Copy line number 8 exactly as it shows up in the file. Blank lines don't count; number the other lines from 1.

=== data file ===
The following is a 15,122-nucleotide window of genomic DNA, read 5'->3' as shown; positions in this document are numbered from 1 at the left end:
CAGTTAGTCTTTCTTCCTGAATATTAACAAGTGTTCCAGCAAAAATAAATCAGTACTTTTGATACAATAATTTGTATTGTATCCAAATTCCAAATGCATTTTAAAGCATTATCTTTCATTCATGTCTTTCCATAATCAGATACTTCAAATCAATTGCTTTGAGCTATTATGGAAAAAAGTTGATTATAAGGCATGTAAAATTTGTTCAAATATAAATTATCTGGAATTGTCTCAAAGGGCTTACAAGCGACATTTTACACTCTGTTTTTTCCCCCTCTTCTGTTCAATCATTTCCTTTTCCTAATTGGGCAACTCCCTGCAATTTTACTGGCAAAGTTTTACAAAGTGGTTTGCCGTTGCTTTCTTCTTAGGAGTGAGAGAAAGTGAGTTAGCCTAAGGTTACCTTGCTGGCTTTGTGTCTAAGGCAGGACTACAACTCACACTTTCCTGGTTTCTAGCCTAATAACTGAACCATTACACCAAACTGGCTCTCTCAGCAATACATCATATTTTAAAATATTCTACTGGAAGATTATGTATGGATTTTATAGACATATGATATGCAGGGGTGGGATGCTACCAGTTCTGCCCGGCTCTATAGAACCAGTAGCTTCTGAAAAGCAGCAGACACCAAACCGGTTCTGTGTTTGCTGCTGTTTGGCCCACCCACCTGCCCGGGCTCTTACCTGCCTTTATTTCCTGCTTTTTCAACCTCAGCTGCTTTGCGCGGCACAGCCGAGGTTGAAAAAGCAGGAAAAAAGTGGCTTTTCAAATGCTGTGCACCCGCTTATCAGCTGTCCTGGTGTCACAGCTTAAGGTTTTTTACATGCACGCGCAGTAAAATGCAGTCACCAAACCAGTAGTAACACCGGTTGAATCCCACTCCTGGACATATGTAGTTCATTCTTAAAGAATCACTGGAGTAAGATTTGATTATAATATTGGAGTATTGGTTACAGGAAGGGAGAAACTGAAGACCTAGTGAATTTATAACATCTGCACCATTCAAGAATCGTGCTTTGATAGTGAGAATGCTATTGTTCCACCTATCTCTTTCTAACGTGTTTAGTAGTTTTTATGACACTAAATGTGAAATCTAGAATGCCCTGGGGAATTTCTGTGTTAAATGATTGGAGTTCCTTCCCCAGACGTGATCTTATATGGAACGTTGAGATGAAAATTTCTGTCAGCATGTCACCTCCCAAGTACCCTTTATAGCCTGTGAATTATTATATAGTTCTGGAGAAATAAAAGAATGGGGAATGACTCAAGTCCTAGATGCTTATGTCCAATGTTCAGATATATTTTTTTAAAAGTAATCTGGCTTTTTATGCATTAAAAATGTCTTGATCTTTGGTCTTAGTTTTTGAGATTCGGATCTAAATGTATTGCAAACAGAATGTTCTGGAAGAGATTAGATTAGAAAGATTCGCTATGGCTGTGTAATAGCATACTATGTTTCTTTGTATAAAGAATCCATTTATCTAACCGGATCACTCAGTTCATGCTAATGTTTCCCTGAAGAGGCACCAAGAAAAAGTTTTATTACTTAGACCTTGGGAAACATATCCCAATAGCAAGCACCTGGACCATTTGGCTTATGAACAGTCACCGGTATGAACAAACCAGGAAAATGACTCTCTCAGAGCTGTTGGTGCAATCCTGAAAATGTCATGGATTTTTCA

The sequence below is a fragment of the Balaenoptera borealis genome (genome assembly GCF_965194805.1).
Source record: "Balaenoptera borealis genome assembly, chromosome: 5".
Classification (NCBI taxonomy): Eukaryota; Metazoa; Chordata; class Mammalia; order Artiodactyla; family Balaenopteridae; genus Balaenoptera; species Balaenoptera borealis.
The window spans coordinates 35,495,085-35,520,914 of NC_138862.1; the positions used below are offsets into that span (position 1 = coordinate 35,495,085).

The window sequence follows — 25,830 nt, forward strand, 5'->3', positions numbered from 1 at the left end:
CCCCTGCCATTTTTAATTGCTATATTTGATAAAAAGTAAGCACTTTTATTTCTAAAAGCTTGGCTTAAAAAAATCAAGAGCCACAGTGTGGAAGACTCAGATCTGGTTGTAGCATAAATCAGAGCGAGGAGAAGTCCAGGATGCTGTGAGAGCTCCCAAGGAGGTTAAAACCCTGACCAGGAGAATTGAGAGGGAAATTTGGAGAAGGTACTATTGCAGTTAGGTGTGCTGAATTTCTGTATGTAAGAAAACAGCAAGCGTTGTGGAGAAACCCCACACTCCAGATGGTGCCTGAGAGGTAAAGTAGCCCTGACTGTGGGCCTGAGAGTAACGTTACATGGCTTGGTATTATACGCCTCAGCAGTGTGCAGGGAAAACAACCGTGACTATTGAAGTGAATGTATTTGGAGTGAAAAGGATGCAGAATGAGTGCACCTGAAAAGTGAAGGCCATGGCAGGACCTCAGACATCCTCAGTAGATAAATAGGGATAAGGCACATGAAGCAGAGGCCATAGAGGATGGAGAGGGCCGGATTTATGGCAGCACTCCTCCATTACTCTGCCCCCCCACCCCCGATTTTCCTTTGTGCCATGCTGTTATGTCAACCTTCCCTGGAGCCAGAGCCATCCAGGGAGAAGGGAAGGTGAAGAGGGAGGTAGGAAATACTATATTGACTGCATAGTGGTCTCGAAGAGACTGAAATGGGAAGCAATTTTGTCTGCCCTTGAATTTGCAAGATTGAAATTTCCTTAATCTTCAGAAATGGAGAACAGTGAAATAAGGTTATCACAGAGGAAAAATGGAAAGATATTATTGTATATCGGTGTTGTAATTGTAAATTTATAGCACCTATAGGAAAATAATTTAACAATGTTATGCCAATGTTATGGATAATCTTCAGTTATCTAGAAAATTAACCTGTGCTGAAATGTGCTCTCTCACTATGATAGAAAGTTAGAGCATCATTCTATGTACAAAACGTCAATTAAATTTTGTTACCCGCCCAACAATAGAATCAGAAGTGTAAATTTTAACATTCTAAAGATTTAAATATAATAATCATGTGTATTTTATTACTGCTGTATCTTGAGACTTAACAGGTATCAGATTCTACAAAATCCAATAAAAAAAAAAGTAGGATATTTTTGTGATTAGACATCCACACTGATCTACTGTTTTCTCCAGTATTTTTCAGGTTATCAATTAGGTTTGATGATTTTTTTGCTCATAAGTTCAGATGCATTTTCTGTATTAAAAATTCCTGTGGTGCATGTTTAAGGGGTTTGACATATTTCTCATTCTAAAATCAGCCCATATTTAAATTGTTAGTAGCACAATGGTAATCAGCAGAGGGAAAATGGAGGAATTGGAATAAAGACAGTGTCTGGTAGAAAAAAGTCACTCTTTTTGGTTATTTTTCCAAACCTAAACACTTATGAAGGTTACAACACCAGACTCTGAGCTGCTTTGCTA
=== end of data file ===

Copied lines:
CCCCTGCCATTTTTAATTGCTATATTTGATAAAAAGTAAGCACTTTTATTTCTAAAAGCTTGGCTTAAAAAAATCAAGAGCCACAGTGTGGAAGACTCAGATCTGGTTGTAGCATAAATCAGAGCGAGGAGAAGTCCAGGATGCTGTGAGAGCTCCCAAGGAGGTTAAAACCCTGACCAGGAGAATTGAGAGGGAAATTTGGAGAAGGTACTATTGCAGTTAGGTGTGCTGAATTTCTGTATGTAAGAAAACAGCAAGCGTTGTGGAGAAACCCCACACTCCAGATGGTGCCTGAGAGGTAAAGTAGCCCTGACTGTGGGCCTGAGAGTAACGTTACATGGCTTGGTATTATACGCCTCAGCAGTGTGCAGGGAAAACAACCGTGACTATTGAAGTGAATGTATTTGGAGTGAAAAGGATGCAGAATGAGTGCACCTGAAAAGTGAAGGCCATGGCAGGACCTCAGACATCCTCAGTAGATAAATAGGGATAAGGCACATGAAGCAGAGGCCATAGAGGATGGAGAGGGCCGGATTTATGGCAGCACTCCTCCATTACTCTGCCCCCCCACCCCCGATTTTCCTTTGTGCCATGCTGTTATGTCAACCTTCCCTGGAGCCAGAGCCATCCAGGGAGAAGGGAAGGTGAAGAGGGAGGTAGGAAATACTATATTGACTGCATAGTGGTCTCGAAGAGACTGAAATGGGAAGCAATTTTGTCTGCCCTTGAATTTGCAAGATTGAAATTTCCTTAATCTTCAGAAATGGAGAACAGTGAAATAAGGTTATCACAGAGGAAAAATGGAAAGATATTATTGTATATCGGTGTTGTAATTGTAAATTTATAGCACCTATAGGAAAATAATTTAACAATGTTATGCCAATGTTATGGATAATCTTCAGTTATCTAGAAAATTAACCTGTGCTGAAATGTGCTCTCTCACTATGATAGAAAGTTAGAGCATCATTCTATGTACAAAACGTCAATTAAATTTTGTTACCCGCCCAACAATAGAATCAGAAGTGTAAATTTTAACATTCTAAAGATTTAAATATAATAATCATGTGTATTTTATTACTGCTGTATCTTGAGACTTAACAGGTATCAGATTCTACAAAATCCAATAAAAAAAAAAGTAGGATATTTTTGTGATTAGACATCCACACTGATCTACTGTTTTCTCCAGTATTTTTCAGGTTATCAATTAGGTTTGATGATTTTTTTGCTCATAAGTTCAGATGCATTTTCTGTATTAAAAATTCCTGTGGTGCATGTTTAAGGGGTTTGACATATTTCTCATTCTAAAATCAGCCCATATTTAAATTGTTAGTAGCACAATGGTAATCAGCAGAGGGAAAATGGAGGAATTGGAATAAAGACAGTGTCTGGTAGAAAAAAGTCACTCTTTTTGGTTATTTTTCCAAACCTAAACACTTATGAAGGTTACAACACCAGACTCTGAGCTGCTTTGCTA